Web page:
Tuesday, 8 May 2018

The Wisdom of Crowds

On the recommendation of a friend, I've been reading a book called Super-Forecasting by Philip Tetlock and Dan Gardner, which is an antidote to Nassim Nicholas Taleb. The thrust of the book is that it has been proven with trials that there are people who have a certain way of critical thinking that consistently makes them wizards at predicting outcomes of events.

The book goes on to explain that in probability theory there is a certain validity in the wisdom of crowds - the aggregation of information in groups, resulting in decisions that are often better than could have been made by any single member of the group. This has spurred me into ordering The Wisdom of Crowds by James Suroweicki from Amazon (delivered yesterday).

While there are certain categories of question that the Wisdom of Crowds is unsuited to, using the result of the referendum, the chances of Brexit being a success are 52% for and 48% against. Given that most of the reasons given in support of Brexit are based on emotional arguments - or lies, as we experts call them - even the best estimate of success can be no more than 50/50. The question is, on the basis of a 50/50 chance of winning a bet, would you risk your house on what is in essence the flip of a coin? I’d need something more like 80/20, or higher, to risk all, which is probably why we normally have supermajorities in referendums, especially ones with such profound consequences.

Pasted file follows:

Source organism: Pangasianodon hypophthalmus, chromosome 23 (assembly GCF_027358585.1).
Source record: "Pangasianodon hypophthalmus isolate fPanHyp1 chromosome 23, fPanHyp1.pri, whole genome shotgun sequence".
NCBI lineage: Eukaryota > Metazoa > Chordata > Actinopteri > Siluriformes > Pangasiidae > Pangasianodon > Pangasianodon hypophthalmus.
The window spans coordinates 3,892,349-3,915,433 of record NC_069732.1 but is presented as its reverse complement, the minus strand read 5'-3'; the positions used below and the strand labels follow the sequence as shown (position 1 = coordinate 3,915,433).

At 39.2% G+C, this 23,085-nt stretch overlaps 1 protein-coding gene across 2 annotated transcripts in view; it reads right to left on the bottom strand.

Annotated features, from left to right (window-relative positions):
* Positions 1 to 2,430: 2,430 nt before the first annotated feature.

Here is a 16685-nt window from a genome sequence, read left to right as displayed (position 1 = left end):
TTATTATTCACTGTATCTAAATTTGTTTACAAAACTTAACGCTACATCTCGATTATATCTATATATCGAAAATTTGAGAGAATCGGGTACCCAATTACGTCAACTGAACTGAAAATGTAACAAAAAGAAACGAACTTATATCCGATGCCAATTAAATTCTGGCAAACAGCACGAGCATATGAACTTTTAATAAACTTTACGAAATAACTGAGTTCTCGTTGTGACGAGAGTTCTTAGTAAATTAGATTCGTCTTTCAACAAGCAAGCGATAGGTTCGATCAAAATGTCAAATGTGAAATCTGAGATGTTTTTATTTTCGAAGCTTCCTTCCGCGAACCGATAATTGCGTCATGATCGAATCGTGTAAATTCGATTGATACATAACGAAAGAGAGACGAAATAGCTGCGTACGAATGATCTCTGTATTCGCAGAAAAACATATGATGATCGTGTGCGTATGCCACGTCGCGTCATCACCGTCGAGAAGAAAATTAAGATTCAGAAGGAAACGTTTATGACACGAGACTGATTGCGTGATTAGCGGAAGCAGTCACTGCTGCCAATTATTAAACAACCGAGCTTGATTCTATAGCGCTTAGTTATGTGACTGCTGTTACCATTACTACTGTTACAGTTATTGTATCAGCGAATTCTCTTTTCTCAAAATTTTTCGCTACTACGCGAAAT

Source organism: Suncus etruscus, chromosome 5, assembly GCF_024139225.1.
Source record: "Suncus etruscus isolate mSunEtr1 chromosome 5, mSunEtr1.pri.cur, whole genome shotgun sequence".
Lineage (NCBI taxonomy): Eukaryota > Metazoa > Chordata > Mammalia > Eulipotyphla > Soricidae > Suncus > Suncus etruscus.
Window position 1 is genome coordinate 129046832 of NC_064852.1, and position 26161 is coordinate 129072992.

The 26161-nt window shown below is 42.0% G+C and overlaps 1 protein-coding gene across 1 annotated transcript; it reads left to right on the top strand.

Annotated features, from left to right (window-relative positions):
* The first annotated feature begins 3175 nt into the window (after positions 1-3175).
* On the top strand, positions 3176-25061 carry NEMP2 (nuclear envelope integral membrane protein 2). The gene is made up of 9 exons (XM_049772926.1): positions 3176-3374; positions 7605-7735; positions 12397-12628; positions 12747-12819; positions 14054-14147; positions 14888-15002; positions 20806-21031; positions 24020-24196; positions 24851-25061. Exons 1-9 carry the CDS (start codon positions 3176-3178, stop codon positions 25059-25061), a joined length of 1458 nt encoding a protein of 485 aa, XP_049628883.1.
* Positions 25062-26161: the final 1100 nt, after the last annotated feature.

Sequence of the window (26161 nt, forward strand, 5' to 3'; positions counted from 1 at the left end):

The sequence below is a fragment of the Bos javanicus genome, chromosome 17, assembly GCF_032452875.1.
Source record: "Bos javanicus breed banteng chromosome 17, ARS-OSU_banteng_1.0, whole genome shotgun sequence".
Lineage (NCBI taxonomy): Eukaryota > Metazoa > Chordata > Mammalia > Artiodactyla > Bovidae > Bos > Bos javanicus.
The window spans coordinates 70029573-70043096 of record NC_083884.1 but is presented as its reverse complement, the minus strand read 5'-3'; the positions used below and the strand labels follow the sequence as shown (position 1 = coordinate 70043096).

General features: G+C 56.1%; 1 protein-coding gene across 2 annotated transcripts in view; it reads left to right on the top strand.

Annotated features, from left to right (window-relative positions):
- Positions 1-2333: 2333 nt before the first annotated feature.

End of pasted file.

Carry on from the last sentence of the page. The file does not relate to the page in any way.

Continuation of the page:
Brexit may just be one of those questions that crowd wisdom is not suited to, but I'll only know once I've read the book.

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